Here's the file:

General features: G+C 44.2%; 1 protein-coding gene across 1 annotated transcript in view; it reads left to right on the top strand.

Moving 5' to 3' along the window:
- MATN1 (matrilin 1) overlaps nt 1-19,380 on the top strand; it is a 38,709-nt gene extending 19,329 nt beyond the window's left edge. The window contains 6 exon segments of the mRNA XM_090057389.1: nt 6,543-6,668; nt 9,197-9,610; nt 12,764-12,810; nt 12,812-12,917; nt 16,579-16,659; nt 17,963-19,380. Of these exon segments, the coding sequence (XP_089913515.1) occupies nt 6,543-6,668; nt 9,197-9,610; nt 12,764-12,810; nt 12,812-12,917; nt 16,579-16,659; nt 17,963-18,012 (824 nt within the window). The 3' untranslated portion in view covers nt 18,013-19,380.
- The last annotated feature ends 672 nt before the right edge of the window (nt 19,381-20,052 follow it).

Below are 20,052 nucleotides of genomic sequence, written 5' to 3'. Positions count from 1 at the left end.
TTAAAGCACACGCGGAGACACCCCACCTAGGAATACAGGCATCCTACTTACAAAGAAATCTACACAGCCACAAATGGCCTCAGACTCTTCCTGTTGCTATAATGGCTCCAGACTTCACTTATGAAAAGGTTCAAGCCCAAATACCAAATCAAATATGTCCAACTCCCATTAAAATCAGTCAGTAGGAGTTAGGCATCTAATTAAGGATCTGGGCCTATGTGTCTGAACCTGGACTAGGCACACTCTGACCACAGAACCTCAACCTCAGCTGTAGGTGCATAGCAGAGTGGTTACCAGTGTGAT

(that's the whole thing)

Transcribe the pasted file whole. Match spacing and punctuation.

General features: G+C 44.2%; 1 protein-coding gene across 1 annotated transcript in view; it reads left to right on the top strand.

Moving 5' to 3' along the window:
- MATN1 (matrilin 1) overlaps nt 1-19,380 on the top strand; it is a 38,709-nt gene extending 19,329 nt beyond the window's left edge. The window contains 6 exon segments of the mRNA XM_090057389.1: nt 6,543-6,668; nt 9,197-9,610; nt 12,764-12,810; nt 12,812-12,917; nt 16,579-16,659; nt 17,963-19,380. Of these exon segments, the coding sequence (XP_089913515.1) occupies nt 6,543-6,668; nt 9,197-9,610; nt 12,764-12,810; nt 12,812-12,917; nt 16,579-16,659; nt 17,963-18,012 (824 nt within the window). The 3' untranslated portion in view covers nt 18,013-19,380.
- The last annotated feature ends 672 nt before the right edge of the window (nt 19,381-20,052 follow it).

Below are 20,052 nucleotides of genomic sequence, written 5' to 3'. Positions count from 1 at the left end.
TTAAAGCACACGCGGAGACACCCCACCTAGGAATACAGGCATCCTACTTACAAAGAAATCTACACAGCCACAAATGGCCTCAGACTCTTCCTGTTGCTATAATGGCTCCAGACTTCACTTATGAAAAGGTTCAAGCCCAAATACCAAATCAAATATGTCCAACTCCCATTAAAATCAGTCAGTAGGAGTTAGGCATCTAATTAAGGATCTGGGCCTATGTGTCTGAACCTGGACTAGGCACACTCTGACCACAGAACCTCAACCTCAGCTGTAGGTGCATAGCAGAGTGGTTACCAGTGTGAT